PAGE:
NHS STUDENTS ARE STATE’S TOP EDITORS. Alex Perrin, a senior at Nashville High School, was named Arkansas’s Class 4A Newspaper Editor of the Year; and Brooklyn Maynard, a junior, was named Class 4A Yearbook Editor of the Year Monday night at the Arkansas Scholastic Press Association Convention in Rogers. Maynard won Newspaper Editor of the Year one year ago as a sophomore. Nashville received a number of other awards from ASPA. Next week’s Leader will have a complete review of awards received by Nashville students.

National Honor Society inducts NHS, NJHS students

Fifty-one Nashville High School students were inducted into the National Honor Society Thursday, April 10, at the elementary school cafeteria.
In order to be eligible for membership, the students first were evaluated in the area of scholarship by maintaining a cumulative grade point average of at least 3.5 on a 4.0 scale. They each were then evaluated by the NHS faculty in the areas of service, leadership and character.
Colleen Banks, Jackson Beavert, Brady Bowden, Brooke Bowden, Matthew Carver, Brendi Cupples, Camille Dale, Tina Daugherty, Rachel Dawson, Samuel Dean, Sydney Dean, Cameron Dougan, Jarrah Furr, David Galvan, Caleb Glann, John David Griffin, Trace Hamilton, Cade Hardin, Jessica Hipp, Chasity Holmes, Braden Hood, Mattie Jamison, Danielle Jessie, Jazmine Johnson, Cade Hardin, Jessica Hipp, Chasity Holmes. Braden Hood, Mattie Jamison, Danielle Jessie, Jazmine Johnson, Adley Kirchhoff, Victoria Lansdell, Haley Lingo, Brooklyn Maynard, Kolten McCracken, Brittany Middleton, Chase Morgan, Alayna Morphew, Robbie Morphew,Nick Myers, Braden Nutt, Jaquasha Ogden, Miguel Padilla , Katie Paul, Eric Perez, Karie Porter, Josh Rauch, Austin Sharp, Nicole Smith, Taylor Spigner, Kailee Stinnett, Colton Tipton, Katelyn Wall, Bailey Walls, AlexisWells, Abby Williams, Maggie Worthington
They join the following seniors who were selected for membership
last spring: Cameron Alexander, Braden Bowman, Clarissa Brizo, Catherine
Carballo, , Xavier Claiborne, Jana Copeland, Lindsay Coulter, Luke
Dawson, Chantel Gilliam, Kynnedi Gordon, Cornell Hawkins, Abby
Herzog, Emily Herzog, Blake Hockaday, Sydney Hughes, Lauren Ince,
Breona Jefferson, Kathleen Jones, Avery Kesterson, Alex Kwok, Kathleen
Lance, Victoria Littlefield, Irene Martinez, Iesha Neal, Storm Nichols, John
Nguyen, Alex Perrin, Jamecia Robinson, Brandon Shamrock, Tyler Tollett,
Chad Tucker, Kayla Wilson, and Mashayla Wright.
National Honor Society, founded in 1921 by the National Association of Secondary School Principals, is an organization that recognizes and encourages academic achievement while also developing other characteristics essential to citizens in a democracy.  Its founding ideals of scholarship, character, service, and leadership continue to be relevant today, according to NHS chapter adviser Fran Strawn.  “Membership in the organization is both an honor and a commitment to uphold those ideals,” she said.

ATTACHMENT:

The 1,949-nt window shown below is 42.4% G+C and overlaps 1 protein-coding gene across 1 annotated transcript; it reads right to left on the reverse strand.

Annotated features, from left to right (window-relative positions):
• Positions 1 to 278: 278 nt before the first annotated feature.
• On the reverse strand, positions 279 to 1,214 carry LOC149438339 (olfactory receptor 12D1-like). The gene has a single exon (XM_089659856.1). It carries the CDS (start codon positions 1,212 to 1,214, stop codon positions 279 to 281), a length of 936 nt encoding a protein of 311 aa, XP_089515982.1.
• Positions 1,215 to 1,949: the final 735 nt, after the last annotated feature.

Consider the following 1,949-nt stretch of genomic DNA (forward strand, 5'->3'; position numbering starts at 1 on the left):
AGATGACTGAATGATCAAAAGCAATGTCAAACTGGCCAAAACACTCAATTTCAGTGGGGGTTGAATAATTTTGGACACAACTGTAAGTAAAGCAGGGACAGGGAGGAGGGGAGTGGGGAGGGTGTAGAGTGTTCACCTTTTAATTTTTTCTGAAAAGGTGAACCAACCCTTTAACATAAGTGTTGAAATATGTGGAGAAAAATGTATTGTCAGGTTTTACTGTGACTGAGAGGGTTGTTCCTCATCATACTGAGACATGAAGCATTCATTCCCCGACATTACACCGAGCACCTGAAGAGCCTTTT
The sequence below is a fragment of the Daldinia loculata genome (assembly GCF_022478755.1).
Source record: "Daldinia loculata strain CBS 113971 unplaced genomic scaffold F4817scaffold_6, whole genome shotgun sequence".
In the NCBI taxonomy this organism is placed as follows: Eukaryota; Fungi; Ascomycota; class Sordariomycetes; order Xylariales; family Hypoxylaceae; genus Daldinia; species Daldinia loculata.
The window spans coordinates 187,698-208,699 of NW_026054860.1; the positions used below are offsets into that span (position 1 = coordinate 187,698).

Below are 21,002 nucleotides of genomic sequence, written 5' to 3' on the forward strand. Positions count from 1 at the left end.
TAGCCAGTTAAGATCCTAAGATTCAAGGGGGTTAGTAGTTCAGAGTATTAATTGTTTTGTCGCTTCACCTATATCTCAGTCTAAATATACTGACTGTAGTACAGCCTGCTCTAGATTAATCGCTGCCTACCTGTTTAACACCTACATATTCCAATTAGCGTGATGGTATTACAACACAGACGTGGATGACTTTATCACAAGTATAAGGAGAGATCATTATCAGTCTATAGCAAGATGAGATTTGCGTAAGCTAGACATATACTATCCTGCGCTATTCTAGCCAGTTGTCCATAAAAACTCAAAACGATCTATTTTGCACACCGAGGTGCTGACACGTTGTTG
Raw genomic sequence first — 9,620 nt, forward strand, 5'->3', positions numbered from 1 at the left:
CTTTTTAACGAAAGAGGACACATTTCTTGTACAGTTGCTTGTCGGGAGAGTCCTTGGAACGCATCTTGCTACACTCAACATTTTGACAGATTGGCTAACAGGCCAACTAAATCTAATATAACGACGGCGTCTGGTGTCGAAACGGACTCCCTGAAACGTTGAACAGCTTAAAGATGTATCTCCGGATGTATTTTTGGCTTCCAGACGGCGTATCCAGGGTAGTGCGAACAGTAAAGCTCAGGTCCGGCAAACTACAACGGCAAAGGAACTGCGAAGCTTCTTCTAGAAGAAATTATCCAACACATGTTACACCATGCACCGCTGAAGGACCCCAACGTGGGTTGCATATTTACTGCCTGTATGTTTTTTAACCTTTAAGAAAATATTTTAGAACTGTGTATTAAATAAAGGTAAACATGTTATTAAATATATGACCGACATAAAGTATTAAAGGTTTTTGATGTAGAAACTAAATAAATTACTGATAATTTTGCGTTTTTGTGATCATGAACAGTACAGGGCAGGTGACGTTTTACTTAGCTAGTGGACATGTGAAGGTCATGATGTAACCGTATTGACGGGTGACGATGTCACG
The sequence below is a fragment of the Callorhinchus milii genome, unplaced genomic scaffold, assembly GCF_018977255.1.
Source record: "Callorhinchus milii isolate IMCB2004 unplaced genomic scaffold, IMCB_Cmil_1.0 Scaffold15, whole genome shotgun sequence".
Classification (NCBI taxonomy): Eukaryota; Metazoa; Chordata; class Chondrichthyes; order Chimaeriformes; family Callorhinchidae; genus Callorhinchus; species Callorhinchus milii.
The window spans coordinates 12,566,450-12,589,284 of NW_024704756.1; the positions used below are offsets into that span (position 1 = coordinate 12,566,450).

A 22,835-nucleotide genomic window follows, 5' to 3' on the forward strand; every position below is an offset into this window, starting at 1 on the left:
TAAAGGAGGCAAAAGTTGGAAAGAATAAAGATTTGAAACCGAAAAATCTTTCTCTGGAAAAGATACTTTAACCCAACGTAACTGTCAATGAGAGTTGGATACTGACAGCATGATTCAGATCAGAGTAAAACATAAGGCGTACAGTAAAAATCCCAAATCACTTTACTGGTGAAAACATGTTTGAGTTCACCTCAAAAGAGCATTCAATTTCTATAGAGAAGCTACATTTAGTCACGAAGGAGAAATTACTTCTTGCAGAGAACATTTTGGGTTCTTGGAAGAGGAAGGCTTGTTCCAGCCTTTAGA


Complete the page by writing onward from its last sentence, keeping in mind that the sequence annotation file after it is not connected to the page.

The Nashville High School chapter has been inducting members since 1965.
Forty-eight students were inducted April 10 into the National Junior Honor Society chapter at Nashville Junior High School. The event was held at Scrapper Arena.
The program included welcome, Preston Pope, chapter president; Pledge of Allegiance, Austin Chambers and Blaine Erwin; National Anthem; opening prayer, Grace Talley; history, Emily McCauley and Karter Castleberry; introduction of current members, Kenneth Luper and Asia Munn; acknowledgement of officers, Daniel Pioquinto; scholarship, Justin Bean, vice president; leadership, Zach Jamison, secretary; service, Garrett Gordon, treasurer; citizenship, Trey Scott; character, Alyssa Cox;
Introduction and keying of new members; pledge with new members, Preston Pope, Justin Bean, Zach Jamison and Garrett Gordon; announcements, Hannah White; and closing prayer, Kendall Kirchhoff.
Inductees include eighth graders C.J. Adams, Jessica Bradford, Mackenzie Brown, Hunter Burton, Jasmin Camacho, Malcom Campbell, Vanessa Carballo, EmilyClements, Alexa Copeland, Elizabeth Dallas, Bailey Denton, Peyton Dodd, Monique Flores, Abagail Frohnappel, Felicity Green, Mackenzie Guffy, Tyler Hanson, Jhamilex Hernandez, Unized Hernandez, Olivia Herzog, Kailus Hughes, Gage Kropf, Braylon Kelley.
Garrett Lance, Leslie Lingo, Anthony Linville, Savanah McCain, Kianna McElroy, Madison Miller, Shayla Miller, Victor Motta, Caleb Newton, Lindsey O’Donnell, Breana Peebles, Staphanie Piza, Laisa Ramirez, Alyssa Rather, Rigo Resendez, Alicia Rojas, Alyssa Ryan, Destinie Wells, Joshua Whitlow, Chris Willard, Zackary Williams and Emily Young.